Tuesday, March 17, 2009

Chapter 41 continued../Chapter 42

-The large intestine, also called the colon, is connected to the small intestine by a sphincter. The point of the connection is the site of the cecum, a small pouch with an extension called the appendix.
-The main function of the large intestine is to compact waste and recover water from it that can be returned to the body. The wastes become more solid as they travel along and form feces.
-At the end of the colon is the rectum, where feces are stored until they are eliminated.
-Evolutionary adaptions of vertebrate digestive systems correlate with diet.
-A mammal's dentition is generally correlated with its diet. In particular, mammals have specialized dentition that best enables them to ingest their food.
-Herbivores generally have longer alimentary canals. carnivores, reflecting the longer time needed to digest vegetation. Much of the chemical energy in herbivore diets comes from the cellulose of plant cell walls Many vertebrates (as well as termites) house large populations of symbiotic bacteria and protists whose enzymes actually digest the cellulose.

Chapter 42: Circulation and Gas Exchange:
-Both open and closed circulatory systems have blood (a circulatory fluid). Vessels (tubes through which blood moves), and a heart (a structure that pumps the blood).
-In open circulatory systems, blood bathes the organs directly. The blood and lymph combined are called hemolymph, and a heart pumps hemolymph into cavities called sinuses.
-In closed circulatory systems, blood is contained within vessels and pumped around the body; the blood is separated from the interstitial fluid.
-Humans have a closed circulatory system called the cardiovascular system. The heart has atria (chambers that receive blood returning to the heart) and ventricles (chambers that pump blood out of the heart).
-The main types of blood vessels in humans are the arteries, veins, and capillaries. Arteries carry blood away from the heart and branch into smaller arterioles. Then capillaries network to form capillary beds. These capillary beds converge into venules, which converge into veins, which carry the blood back to the heart.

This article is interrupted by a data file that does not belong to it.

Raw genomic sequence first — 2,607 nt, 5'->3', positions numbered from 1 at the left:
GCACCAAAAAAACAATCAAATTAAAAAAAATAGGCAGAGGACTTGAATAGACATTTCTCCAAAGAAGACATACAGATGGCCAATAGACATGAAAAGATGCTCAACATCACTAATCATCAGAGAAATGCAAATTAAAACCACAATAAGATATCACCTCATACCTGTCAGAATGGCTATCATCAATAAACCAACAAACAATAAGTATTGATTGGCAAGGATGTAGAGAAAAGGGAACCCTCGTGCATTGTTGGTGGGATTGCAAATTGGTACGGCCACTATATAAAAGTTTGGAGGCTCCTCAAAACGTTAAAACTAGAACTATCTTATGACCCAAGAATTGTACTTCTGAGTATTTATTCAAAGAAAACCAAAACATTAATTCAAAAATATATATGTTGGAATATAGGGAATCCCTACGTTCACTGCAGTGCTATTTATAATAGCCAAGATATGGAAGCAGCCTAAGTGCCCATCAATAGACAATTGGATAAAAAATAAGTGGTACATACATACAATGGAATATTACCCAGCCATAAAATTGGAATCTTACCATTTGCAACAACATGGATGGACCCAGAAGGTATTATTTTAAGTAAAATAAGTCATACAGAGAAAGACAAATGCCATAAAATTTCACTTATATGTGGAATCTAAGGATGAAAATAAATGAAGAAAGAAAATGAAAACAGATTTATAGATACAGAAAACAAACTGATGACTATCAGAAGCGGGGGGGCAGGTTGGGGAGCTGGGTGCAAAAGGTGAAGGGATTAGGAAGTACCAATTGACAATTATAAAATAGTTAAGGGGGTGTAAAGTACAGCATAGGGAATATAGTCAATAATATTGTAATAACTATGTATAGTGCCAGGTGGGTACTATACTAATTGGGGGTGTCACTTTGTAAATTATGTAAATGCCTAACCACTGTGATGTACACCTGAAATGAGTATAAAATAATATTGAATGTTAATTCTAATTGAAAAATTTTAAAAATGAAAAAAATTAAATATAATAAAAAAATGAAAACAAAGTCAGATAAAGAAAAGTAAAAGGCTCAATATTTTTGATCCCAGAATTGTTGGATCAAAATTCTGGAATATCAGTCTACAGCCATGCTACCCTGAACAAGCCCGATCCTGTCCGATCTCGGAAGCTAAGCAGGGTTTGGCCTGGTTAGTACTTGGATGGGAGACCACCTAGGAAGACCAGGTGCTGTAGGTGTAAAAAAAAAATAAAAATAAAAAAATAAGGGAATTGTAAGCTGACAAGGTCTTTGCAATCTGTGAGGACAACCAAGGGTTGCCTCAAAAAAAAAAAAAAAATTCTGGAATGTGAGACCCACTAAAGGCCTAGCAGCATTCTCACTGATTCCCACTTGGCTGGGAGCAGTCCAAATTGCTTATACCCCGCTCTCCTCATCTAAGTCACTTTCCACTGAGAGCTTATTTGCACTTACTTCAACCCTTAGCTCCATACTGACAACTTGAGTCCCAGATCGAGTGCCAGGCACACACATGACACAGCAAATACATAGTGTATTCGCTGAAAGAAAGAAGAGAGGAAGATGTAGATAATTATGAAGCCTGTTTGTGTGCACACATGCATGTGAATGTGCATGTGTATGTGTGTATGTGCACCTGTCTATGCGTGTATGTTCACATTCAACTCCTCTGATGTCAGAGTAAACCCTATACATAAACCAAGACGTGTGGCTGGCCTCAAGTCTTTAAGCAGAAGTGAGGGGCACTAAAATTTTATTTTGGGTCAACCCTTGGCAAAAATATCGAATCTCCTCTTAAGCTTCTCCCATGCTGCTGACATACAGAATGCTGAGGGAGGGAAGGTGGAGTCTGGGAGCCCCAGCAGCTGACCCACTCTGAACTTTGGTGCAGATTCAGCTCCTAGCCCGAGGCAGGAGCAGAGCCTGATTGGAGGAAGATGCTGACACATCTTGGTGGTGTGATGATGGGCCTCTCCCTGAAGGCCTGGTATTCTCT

-Fluid flows into capillary bed at the upstream end near an arteiole and out of a capillary at the downstream near a venule.
-Velocity of blood flow is lowest in the capillaries.
-Here are the steps of double circulation in mammals:
1. The right ventricle pumps blood to the lungs through the pulmonary arteries.
2.The blood floes through capillary beds in the lungs and picks up oxygen and relases CO2.
3. The blood returns to the left atrium of the heart via pulmonary veins.
4. Then it continues to the left ventricle.
5. Then it leaves the heart via the aorta, which sends bloos to the arteries throught the body.
6. The blood enters the capillary beds in the neck, head, and arms.
7. The blood enters capillary beds in the abdomen and legs, giving up oxygen and picking up CO2 from cell respiration.
8. The capillaries form the venules, and the blood from the neck, head and arms travels back to the veins and back to the right atrium via the anterior vena cava.
9. Blood from the legs and trunk travels through the posterior vena cava back to the right atrium.

1. Which blood vessel is thicker?
a) arteries
b) veins
c) capillaries

2. Which type of blood vessels carries blood away from the heart?

a) veins
b) arteries
c) capillaries
d) all of the above

3. Which is the organ that pumps blood throughout the human body?

a) the lungs
b) the heart
c) the kidneys
d) blood vessels

1. a.
2. a *tip: to help you remember that just think AA arteries-away*
3. b. i think you should know that by now.

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